It’s fair to say there’s been some disgruntlement around the subject of bonuses over the last five years or so. Naturally, it is difficult to blame average members of the public for taking issue with the size of the financial rewards handed out to city bankers, many of whom are perceived as being responsible for the economic quagmire we are only now starting to recover from. It is not only the banking industry that has come under fire, though. The series of episodes that has tarnished some of our previously trusted institutions has also cast considerable doubt on the value of bonus schemes across the wider business landscape. Whilst the importance of a well-motivated workforce cannot be overstated, questions have been raised about the future of financial incentivisation.
Yet, one only has to look at John Lewis as an example of how a bonus scheme can be operated with relative success. In that sense, it seems there is still a place for the bonus, but due consideration must still be given to a scheme’s implementation beforehand, especially for a start-up. “Very commonly a bonus scheme will be based on a percentage of company profit,” explains Caroline Griffiths, managing director of HR consultancy company, Bradfield. “I think that the construction of such a scheme does need to be approached with a degree of caution, because it is very easy to raise expectations and lead individuals to believe that they are going to receive a sum of money which then may not be forthcoming.”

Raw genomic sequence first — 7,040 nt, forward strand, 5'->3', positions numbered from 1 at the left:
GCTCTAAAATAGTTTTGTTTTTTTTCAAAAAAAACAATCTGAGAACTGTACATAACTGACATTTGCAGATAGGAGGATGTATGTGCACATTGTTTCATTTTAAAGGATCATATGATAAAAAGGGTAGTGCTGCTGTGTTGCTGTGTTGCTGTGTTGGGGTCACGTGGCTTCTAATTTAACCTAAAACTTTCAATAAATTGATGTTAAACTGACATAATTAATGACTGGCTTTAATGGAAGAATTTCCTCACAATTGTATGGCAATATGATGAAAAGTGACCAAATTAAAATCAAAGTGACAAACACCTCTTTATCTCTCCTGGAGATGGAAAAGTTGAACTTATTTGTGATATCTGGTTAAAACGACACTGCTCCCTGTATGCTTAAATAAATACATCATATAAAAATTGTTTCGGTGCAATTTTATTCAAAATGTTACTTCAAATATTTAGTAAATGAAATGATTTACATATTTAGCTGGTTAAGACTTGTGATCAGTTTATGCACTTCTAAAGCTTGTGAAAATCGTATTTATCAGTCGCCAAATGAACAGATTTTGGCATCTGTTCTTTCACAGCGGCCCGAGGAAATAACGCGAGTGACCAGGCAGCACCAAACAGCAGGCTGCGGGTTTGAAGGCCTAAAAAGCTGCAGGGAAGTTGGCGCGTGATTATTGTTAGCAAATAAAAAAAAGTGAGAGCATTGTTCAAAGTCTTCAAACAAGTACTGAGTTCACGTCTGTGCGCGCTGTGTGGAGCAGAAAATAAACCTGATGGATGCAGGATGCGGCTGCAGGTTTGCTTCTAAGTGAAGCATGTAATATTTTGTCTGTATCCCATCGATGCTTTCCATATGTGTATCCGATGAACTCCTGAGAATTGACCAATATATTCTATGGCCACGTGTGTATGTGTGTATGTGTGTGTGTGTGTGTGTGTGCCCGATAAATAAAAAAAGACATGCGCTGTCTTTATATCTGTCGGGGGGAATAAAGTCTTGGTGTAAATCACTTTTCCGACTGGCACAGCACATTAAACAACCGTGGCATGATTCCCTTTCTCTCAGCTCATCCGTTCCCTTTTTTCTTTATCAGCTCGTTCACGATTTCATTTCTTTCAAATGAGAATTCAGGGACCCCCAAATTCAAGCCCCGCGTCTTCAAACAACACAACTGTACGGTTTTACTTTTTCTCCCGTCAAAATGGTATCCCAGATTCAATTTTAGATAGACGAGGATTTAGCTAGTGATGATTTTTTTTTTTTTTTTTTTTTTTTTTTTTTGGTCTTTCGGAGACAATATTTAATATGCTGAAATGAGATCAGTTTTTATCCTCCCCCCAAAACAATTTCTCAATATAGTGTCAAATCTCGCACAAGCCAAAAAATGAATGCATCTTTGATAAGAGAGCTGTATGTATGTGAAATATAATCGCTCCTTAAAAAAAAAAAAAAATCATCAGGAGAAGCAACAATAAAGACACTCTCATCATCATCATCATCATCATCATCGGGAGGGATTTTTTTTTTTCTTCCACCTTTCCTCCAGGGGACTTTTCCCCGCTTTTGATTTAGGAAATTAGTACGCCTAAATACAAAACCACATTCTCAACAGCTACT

Griffiths has certainly encountered her fair share of disastrous bonus schemes, and is therefore pretty vehement in her belief of when a company should introduce one. “I have seen over the years a number of organisations very enthusiastically putting together schemes of this nature, only to find that they don’t make profit and there is nothing to pay out,” she says. “And I think it is that kind of scenario that puts bonus schemes in disrepute. So I think companies should only put together bonus schemes if they are profitable and that they genuinely believe that payments will result.”
Of course, the fundamental purpose of a bonus scheme is motivation. But Griffiths is quick to distance traditional bonus schemes from a commission scheme, which is very specific in its design. She explains, “A commission scheme with a properly set target is, to my mind, the right way to remunerate a sales executive, because most sales executives are primarily motivated by money.”
The setting of clear objectives is also crucial to the construction of a viable bonus scheme, but the difficulty lies in gearing them to the needs and abilities of each and every employee. “You have got to base it on standards and objectives that must be specific, measurable, achievable, and realistic,” says Griffiths. “If the individuals don’t really feel that they can have a bearing on the performance of the company, then they won’t feel that they can have a bearing on their own bonus.”